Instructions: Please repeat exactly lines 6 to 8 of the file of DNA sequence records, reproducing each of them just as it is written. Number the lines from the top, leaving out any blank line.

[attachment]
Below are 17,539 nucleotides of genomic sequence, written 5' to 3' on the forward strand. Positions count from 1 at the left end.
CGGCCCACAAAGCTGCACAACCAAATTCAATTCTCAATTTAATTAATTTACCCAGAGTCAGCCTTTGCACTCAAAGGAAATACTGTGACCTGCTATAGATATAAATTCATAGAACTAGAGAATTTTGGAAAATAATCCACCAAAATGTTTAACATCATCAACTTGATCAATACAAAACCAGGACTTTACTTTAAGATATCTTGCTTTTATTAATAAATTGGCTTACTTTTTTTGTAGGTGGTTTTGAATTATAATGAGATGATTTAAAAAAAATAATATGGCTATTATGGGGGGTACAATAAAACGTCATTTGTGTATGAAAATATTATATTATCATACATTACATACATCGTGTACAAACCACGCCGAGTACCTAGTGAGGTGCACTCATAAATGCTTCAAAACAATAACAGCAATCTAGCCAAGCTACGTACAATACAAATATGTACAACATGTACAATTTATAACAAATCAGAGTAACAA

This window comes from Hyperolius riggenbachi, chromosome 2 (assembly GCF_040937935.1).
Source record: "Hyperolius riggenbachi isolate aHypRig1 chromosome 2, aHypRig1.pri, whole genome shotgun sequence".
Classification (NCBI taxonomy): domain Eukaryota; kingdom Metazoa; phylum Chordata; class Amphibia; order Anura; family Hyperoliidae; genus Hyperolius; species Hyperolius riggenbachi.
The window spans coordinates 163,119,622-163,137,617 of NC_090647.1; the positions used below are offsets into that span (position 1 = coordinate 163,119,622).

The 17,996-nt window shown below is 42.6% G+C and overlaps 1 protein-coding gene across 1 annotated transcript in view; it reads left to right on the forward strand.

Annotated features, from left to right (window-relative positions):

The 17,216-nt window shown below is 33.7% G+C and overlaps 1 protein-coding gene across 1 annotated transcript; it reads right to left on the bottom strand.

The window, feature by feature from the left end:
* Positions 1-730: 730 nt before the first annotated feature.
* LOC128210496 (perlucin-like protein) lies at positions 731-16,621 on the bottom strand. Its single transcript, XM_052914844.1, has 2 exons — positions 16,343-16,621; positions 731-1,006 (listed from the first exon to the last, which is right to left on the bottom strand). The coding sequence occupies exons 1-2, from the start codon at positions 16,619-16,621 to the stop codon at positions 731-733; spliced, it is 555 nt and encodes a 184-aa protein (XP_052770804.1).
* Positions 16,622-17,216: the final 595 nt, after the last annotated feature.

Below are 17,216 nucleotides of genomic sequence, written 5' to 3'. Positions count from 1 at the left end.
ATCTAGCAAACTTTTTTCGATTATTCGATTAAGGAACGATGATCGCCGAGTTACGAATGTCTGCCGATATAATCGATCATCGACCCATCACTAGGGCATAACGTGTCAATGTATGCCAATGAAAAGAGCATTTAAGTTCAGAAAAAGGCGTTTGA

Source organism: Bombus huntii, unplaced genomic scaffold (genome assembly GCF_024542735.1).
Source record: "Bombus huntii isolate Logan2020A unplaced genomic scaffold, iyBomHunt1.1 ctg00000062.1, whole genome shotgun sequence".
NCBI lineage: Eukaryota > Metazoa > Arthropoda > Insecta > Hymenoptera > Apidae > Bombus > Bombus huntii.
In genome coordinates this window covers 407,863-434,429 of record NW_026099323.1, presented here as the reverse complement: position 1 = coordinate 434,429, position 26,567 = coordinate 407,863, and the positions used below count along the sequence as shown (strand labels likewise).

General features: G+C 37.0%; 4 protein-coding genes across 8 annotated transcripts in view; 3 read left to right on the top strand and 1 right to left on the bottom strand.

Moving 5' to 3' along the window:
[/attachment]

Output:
The window spans coordinates 163,119,622-163,137,617 of NC_090647.1; the positions used below are offsets into that span (position 1 = coordinate 163,119,622).

The 17,996-nt window shown below is 42.6% G+C and overlaps 1 protein-coding gene across 1 annotated transcript in view; it reads left to right on the forward strand.

Annotated features, from left to right (window-relative positions):